In the late 1920s powerful touring cars shaped Mercedes-Benz’s image. They reached incredible speeds of nearly 200 km/h and triumphed as racing versions that were even faster. But this much sheer muscle power was just too raw, too coarse, too primeval for the country outings of customers used to travelling in luxury. A cultivated successor had to be found.
In contrast to the chauffeur-driven models that still represented the norm in those days, the impressive, fashionable 500 K appealed to the well-heeled owner-drivers (also commonly referred to as “gentlemen drivers”). No fewer than nine different body variants meant that potential customers were spoiled for choice: would they prefer a saloon or a touring car? The avant-garde “Autobahnkurier”? Or maybe one of the three cabriolets? Perhaps a two-seater coupe or a sports roadster? But the most elegant model of them all was the Special Roadster. It is considered to be one of the finest-looking cars ever made.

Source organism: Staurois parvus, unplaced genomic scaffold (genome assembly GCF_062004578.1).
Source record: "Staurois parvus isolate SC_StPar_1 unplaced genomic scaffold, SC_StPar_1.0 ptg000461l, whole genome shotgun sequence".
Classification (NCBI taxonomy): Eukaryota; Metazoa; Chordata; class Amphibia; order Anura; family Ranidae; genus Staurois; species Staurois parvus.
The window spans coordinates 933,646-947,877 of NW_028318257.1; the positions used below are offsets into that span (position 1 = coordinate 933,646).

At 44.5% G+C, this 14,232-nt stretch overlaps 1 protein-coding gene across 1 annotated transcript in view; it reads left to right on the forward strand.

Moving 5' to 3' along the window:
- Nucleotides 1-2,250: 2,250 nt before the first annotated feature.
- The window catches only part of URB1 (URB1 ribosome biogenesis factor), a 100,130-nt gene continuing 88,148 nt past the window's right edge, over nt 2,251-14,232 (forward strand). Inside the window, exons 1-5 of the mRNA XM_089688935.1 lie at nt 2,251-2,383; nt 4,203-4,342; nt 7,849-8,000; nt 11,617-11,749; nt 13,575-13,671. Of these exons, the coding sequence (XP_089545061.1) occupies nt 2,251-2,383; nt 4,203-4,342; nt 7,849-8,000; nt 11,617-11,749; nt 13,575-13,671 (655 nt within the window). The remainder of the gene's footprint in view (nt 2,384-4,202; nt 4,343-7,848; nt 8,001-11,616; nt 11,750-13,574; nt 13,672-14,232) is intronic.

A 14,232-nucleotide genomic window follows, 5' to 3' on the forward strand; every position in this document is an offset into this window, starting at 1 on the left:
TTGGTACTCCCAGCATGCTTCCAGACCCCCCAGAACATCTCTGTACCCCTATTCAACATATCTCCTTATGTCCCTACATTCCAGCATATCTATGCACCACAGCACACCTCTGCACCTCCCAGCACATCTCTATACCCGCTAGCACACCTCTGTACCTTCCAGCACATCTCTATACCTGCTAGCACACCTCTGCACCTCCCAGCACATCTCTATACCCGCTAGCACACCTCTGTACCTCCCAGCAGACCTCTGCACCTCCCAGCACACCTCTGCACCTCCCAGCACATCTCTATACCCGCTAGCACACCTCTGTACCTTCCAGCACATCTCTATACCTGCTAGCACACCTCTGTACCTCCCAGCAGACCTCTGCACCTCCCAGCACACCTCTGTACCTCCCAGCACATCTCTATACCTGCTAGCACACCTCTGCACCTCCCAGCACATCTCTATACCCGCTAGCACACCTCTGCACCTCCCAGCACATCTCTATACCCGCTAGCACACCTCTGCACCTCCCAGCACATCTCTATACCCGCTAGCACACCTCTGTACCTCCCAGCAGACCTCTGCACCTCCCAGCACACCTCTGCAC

Beneath its breathtaking exterior the 500 K boasted the very best those times had to offer: independent suspension, hydraulic brakes, an eight-cylinder in-line engine with overhead valves and an engageable belt-driven supercharger. But it was the fact that only 29 500 K Special Roadsters ever left the plant that constituted the ultimate in exclusivity. It comes as no surprise, then, that well-maintained specimens are today deemed to be valuable works of art.